What we did
An opportunity to innovate
With cars driving themselves and robots returning your library books, Silicon Valley is one of the most innovative regions in the world. But innovation isn’t always reflected in the performance of its schools. With inconsistent resources, tight budgets, and an increasingly diverse population, there’s a substantial achievement gap—38 percent—between economically disadvantaged students and their more privileged peers.
Silicon Valley Education Foundation (SVEF) partners with districts, educators, and other organizations to raise underserved students’ performance in school and get them prepared to succeed in college and their careers. SVEF is especially focused on science, technology, engineering, and math (STEM).
We can share our insights and impact to bring programs to larger audiences and help more students succeed in school, college, and their careers.
A clearer view
The SVEF team needed clear insights to understand—and share—students’ progress and the impact of education programs. But the team had over 75 spreadsheets that they were updating, and pulling from, manually.
“Many nonprofits like SVEF have to enter data manually with incoming information from many sources,” said Julie Thomson, a data and analytics consultant at Slalom. “We wanted to help create a single source of truth and empower SVEF with the tools to pull the insights they need immediately.”
Slalom partnered with SVEF to do just that. We started by asking the SVEF team a lot of questions about their goals and challenges. Then, we identified some quick wins to make a big impact right away. For example, we provided data collection templates with drop-down lists—like gender options instead of free text—and other best practices to make incoming data consistent across 70 districts.
“We got an objective look at areas where we could improve,” said Gucci Estrella Trinidad, Program Evaluation Director at SVEF. “Slalom helped us see opportunities to build in more processes and controls.”
Visualizing the impact
With discounted Tableau licenses from Tableau Foundation and free licenses from Alteryx for Good, we were able to help SVEF bring three years of its data together and gain insights it couldn’t before.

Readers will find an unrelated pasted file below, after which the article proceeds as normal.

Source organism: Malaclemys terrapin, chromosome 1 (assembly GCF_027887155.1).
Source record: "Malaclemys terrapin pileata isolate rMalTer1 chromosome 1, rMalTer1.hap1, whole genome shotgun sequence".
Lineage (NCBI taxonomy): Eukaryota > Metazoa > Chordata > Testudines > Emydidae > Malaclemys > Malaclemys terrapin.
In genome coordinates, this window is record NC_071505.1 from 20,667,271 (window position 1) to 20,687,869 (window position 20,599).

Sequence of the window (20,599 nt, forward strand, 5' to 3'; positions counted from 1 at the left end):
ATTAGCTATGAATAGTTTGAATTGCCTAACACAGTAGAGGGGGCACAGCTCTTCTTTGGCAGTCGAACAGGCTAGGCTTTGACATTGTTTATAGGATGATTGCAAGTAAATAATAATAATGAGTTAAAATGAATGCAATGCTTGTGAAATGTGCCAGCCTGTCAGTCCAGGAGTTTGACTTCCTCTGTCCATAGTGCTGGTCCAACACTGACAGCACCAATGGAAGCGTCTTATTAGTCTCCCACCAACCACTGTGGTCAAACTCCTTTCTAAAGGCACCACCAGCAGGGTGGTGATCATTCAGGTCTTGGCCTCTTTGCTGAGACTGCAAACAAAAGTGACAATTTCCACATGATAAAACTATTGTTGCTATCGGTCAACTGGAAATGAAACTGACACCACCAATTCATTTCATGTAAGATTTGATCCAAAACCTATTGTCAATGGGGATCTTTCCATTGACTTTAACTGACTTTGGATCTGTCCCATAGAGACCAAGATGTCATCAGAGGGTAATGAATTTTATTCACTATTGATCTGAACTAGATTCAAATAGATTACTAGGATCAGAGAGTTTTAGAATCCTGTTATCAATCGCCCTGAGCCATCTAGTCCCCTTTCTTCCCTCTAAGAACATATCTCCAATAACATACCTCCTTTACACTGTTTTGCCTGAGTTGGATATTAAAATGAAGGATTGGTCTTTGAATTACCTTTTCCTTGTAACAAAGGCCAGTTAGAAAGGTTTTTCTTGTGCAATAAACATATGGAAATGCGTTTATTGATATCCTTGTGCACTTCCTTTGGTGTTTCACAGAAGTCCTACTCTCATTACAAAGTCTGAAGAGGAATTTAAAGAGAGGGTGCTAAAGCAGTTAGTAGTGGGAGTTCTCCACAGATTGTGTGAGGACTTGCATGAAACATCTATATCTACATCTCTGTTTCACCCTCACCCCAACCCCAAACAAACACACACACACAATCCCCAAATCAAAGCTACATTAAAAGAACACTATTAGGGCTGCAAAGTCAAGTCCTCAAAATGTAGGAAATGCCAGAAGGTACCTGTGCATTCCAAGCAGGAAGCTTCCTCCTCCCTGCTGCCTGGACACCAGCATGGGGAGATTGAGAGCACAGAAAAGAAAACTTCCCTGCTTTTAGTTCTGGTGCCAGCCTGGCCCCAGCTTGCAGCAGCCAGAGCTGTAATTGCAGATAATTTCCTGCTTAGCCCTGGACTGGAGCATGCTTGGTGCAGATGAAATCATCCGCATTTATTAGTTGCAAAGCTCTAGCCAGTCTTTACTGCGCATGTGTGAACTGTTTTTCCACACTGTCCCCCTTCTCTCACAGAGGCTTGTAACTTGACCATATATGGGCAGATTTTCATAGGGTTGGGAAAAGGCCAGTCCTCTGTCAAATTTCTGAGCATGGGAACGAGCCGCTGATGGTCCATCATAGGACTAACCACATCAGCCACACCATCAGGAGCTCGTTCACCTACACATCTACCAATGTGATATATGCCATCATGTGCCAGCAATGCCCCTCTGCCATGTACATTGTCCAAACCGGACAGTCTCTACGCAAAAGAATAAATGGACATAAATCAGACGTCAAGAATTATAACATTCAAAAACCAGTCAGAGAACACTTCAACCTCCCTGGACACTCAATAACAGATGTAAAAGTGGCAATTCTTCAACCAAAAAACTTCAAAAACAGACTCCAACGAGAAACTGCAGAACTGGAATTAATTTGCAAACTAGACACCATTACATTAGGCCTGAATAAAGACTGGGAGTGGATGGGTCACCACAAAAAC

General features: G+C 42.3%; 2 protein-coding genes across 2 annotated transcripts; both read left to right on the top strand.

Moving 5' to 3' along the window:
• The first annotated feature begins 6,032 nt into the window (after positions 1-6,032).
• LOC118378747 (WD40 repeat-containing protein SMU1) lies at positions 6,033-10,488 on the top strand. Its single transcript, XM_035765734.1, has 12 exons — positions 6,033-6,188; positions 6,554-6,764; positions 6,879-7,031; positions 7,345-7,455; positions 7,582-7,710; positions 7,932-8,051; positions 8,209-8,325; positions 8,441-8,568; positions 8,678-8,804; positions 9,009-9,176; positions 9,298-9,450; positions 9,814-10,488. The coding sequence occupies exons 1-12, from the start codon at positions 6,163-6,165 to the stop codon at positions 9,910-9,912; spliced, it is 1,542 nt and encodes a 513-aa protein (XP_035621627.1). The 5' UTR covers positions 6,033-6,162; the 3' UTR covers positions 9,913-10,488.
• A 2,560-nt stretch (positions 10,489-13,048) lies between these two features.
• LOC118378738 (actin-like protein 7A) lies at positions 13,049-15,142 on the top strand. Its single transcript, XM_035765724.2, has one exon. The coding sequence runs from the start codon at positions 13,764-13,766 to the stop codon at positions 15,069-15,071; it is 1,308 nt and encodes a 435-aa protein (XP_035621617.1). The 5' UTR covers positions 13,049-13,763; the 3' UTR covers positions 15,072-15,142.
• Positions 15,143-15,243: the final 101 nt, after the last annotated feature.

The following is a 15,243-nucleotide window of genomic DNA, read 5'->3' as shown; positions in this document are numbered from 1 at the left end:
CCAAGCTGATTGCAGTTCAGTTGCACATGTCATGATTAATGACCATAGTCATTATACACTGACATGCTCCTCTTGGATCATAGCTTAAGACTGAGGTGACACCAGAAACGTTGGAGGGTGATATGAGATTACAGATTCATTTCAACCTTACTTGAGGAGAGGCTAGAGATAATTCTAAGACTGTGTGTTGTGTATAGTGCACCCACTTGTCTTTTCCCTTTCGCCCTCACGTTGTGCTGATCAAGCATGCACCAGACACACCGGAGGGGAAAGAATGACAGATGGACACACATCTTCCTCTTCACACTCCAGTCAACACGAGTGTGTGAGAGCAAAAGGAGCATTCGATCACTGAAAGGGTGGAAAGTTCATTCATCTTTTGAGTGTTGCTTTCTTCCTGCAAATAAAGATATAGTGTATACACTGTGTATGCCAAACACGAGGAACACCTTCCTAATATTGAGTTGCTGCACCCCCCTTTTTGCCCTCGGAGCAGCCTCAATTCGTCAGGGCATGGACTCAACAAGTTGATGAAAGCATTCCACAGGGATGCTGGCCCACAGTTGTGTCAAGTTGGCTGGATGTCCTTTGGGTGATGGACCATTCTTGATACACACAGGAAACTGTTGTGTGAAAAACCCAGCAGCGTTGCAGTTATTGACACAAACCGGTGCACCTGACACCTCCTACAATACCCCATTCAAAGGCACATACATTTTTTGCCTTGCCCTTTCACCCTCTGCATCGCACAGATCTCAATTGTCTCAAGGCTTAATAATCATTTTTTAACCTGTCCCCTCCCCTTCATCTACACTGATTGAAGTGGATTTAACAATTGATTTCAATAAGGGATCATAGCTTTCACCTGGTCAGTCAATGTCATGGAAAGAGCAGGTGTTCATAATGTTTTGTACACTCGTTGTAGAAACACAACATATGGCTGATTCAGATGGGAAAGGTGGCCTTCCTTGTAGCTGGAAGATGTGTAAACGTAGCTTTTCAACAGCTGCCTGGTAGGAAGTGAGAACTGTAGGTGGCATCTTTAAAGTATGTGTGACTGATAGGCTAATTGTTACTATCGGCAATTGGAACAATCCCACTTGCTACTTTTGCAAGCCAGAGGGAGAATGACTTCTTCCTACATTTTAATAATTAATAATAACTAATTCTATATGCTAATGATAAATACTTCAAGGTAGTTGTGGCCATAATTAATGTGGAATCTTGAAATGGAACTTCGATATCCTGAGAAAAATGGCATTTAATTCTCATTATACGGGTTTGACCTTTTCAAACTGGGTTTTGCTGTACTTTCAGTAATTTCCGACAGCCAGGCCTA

We leveraged Alteryx for natural language processing—i.e., fuzzy matching—to help identify a single contact based on a number of different attributes that may be in the system. For example, a student’s name could be entered as multiple records: Jim Jones, James Jones, James C. Jones. With fuzzy matching, all information for every student—grade, summer programs they participated in, test scores, etc.—was consolidated into one trusted record.
We then hosted a “viz-a-thon” where Slalom consultants met with SVEF representatives to understand their needs and draft Tableau data visualizations that answer critical questions for SVEF staff, donors, and educators.
We got an objective look at areas where we could improve. Slalom helped us see opportunities to build in more processes and controls.
Elevating the data
We looked closely at SVEF’s data for Elevate [Math]—a summer program that helps third- through tenth-graders boost their math skills before the next school year. The students take an assessment before and after the summer program to measure what they learned by being in the program. Now, using the new student records and Tableau visualizations, SVEF can share that data back with educators.
“Slalom modeled the power of the Tableau tool,” said Trinidad. “We can create more dynamic visualizations that allow for a deeper dive into the data, more practical analysis, and the ability to ask questions of the data as opposed to having a static graph on a screen. That's something that I have leveraged for other SVEF programs.”
SVEF can now tell districts when students struggle with certain math concepts. And, at the high school level, districts can use the data to place students in the right math class.
Going further together
Together, Slalom and SVEF modernized SVEF’s entire data approach. “With the help of Slalom, there really has been greater awareness about there being a whole data lifecycle,” said Trinidad. “Now we think about preparing for the data collection all the way through—and then processing the data, analyzing it, reporting on it, archiving it, and making that an ongoing cycle.”
Slalom and SVEF worked closely at every step, making sure the SVEF team would be able to manage the processes and tools on their own in the future.
“SVEF is better able to examine program impact, and we can improve our programs so that we’re continuing to address student needs,” said Trinidad. “We can share our insights and impact to bring programs to larger audiences and help more students succeed in school, college, and their careers.”